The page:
One of my favorite aspects about Tellason is that your jeans are immaculately detailed, yet you seem almost … anti-fashion. Am I reading into things or is there something to that?
“We are anti-fashion. By it’s very definition, fashion becomes obsolete within a specific period of time. It’s really no way to run a business or to shop. Make and buy quality pieces that last a long time. Consider the cost per wear of a pair of jeans or shoes. My daily uniform is a pair Red Wing boots, raw denim jeans and a black t-shirt – my father was wearing the exact same thing in the 1950s. You never regret classic … now that skull embroidered on your jeans is another story!”
What do you think about timelessness and your work? Do your jeans belong to a specific era?
“Our goal is to get a guy to buy his first pair of raw denim jeans. Once he puts in the effort to break them in, we believe there is no way he will go back to buying chemically altered “pajama” jeans again. He’ll see the folly in sandpaper created whiskers and random holes on the thigh of his “new” jeans. People don’t buy “new” cars with 50,000 miles on them and a few dents and scratches.”
Do you have a favorite part of the design process?
“Coming up with a fit – via inspiration, consumer and retailer feedback and utility and then seeing the fit come into it’s own – especially after it has been worn daily for a month.”
So in all the feedback that you get, what’s the most surprising thing anyone has told you about your work?
“That our jeans are their “special occasion” jeans. F that! Wear the damn things. Every day.”
Finally, are there any questions that you wish people would ask about your work? If so, how would you respond to them?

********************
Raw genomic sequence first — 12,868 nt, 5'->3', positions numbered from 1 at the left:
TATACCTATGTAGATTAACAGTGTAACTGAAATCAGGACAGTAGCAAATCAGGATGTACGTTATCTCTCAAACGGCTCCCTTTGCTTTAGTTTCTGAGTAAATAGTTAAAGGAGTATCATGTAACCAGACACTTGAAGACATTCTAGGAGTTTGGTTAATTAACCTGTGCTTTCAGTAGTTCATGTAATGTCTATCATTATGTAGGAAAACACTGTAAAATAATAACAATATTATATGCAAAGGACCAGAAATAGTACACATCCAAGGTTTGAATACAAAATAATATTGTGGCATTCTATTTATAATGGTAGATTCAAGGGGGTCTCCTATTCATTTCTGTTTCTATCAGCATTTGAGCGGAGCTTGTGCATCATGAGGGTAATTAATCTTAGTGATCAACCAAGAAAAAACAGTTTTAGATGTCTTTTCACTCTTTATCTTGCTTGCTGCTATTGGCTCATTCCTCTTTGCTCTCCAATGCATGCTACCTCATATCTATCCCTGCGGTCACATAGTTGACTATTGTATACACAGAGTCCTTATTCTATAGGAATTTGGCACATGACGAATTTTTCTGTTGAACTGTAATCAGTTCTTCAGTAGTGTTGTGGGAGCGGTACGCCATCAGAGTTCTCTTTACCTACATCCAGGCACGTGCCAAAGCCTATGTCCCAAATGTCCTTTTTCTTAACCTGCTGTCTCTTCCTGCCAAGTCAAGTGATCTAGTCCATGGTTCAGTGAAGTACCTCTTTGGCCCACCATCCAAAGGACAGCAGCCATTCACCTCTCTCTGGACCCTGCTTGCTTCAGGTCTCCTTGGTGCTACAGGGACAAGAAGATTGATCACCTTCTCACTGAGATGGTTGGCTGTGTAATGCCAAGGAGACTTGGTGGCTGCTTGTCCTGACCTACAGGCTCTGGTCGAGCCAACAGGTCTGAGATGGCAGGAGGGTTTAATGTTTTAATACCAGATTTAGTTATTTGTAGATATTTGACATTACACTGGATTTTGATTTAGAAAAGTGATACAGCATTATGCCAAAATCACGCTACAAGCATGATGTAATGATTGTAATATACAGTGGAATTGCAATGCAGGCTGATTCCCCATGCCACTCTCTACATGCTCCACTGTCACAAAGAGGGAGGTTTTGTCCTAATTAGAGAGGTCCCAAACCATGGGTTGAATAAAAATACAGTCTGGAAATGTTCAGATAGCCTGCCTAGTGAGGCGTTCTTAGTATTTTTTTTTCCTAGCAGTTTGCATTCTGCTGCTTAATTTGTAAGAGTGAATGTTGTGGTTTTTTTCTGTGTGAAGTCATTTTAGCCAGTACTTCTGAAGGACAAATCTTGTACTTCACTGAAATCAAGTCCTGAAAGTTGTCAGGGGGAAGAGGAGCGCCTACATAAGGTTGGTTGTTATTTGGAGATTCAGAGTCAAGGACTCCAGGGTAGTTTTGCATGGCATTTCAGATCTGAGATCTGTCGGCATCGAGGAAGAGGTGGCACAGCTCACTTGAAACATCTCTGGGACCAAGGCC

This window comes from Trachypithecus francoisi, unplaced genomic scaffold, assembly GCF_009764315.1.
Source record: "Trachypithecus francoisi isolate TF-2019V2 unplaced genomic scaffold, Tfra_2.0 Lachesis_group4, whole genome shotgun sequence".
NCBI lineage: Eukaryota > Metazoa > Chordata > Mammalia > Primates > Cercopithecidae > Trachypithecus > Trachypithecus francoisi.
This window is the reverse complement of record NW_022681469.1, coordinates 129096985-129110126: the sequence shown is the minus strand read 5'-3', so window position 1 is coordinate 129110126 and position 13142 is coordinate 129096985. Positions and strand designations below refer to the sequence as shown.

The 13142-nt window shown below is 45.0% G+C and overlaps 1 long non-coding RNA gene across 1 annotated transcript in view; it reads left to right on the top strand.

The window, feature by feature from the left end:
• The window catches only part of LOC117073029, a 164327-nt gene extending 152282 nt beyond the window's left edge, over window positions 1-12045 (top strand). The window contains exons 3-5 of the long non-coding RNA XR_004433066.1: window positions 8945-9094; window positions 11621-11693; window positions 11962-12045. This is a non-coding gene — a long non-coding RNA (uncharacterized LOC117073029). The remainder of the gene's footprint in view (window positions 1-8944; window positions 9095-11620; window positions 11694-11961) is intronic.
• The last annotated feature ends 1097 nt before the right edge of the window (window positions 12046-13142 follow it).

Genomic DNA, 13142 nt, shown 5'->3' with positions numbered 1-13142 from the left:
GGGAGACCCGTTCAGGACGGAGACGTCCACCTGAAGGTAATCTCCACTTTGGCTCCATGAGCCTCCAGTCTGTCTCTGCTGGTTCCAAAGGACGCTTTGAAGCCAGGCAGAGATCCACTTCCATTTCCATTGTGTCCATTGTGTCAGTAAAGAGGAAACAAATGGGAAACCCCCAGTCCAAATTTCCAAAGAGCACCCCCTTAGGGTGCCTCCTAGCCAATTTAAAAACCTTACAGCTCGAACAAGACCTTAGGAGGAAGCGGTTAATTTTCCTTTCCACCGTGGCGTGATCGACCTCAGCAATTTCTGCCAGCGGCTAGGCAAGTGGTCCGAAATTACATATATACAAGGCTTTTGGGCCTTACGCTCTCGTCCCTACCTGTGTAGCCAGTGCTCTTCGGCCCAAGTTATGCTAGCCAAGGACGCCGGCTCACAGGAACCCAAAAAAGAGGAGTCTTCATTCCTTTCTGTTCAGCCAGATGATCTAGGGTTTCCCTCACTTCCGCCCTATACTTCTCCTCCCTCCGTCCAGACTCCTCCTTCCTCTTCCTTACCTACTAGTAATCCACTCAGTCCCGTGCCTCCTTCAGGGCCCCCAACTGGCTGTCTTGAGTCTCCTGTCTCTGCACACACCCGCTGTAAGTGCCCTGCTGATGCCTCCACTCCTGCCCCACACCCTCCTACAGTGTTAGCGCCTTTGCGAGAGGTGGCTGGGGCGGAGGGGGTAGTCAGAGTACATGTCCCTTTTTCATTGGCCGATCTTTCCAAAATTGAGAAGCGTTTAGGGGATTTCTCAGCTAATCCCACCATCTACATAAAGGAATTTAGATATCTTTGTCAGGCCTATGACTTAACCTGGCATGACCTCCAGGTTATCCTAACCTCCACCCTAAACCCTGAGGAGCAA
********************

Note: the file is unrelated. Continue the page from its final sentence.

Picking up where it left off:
“Some people do ask us, but I’d like to reiterate why we feel it is important to make products in the US and for us specifically in San Francisco. Our answer is this: we know that it is the duty of all Americans to support our economy in any way they can. We’re a small operation, but I’m sure that the workers at Cone Mills’ White Oak plant in Greensboro, North Carolina appreciate our commitment to their denim (and jobs). I know that the staff at our cutting and sewing facility in San Francisco appreciate the fact that we make everything in their facility. We’ve become friends with all of our suppliers and I’ll be damned if I will piss on those friendships and their livelihoods to save a few pennies.”
“It is easy to lose track of the fact that America was built on the backs of labor and that decent manufacturing (and other sectors) jobs created the great middle class in this country. When my dad was growing up over 95% of the clothing Americans wore was made in the US – now it’s less than 5%. That is ridiculous. It is time for American consumers to buy better products in all categories and buy less crap overall. Less is more. Better is better. Consider the cost per wear/use of durable products, not just the initial cost. Get things fixed, don’t throw them out and replace them with more inferior garbage. Buy boots than can be resoled. Buy raw denim jeans and wear them as often as possible – you’ll be rewarded with the only pair exactly like them in the world. End rant.”
Learn and get your own pair of Tellasons at their website.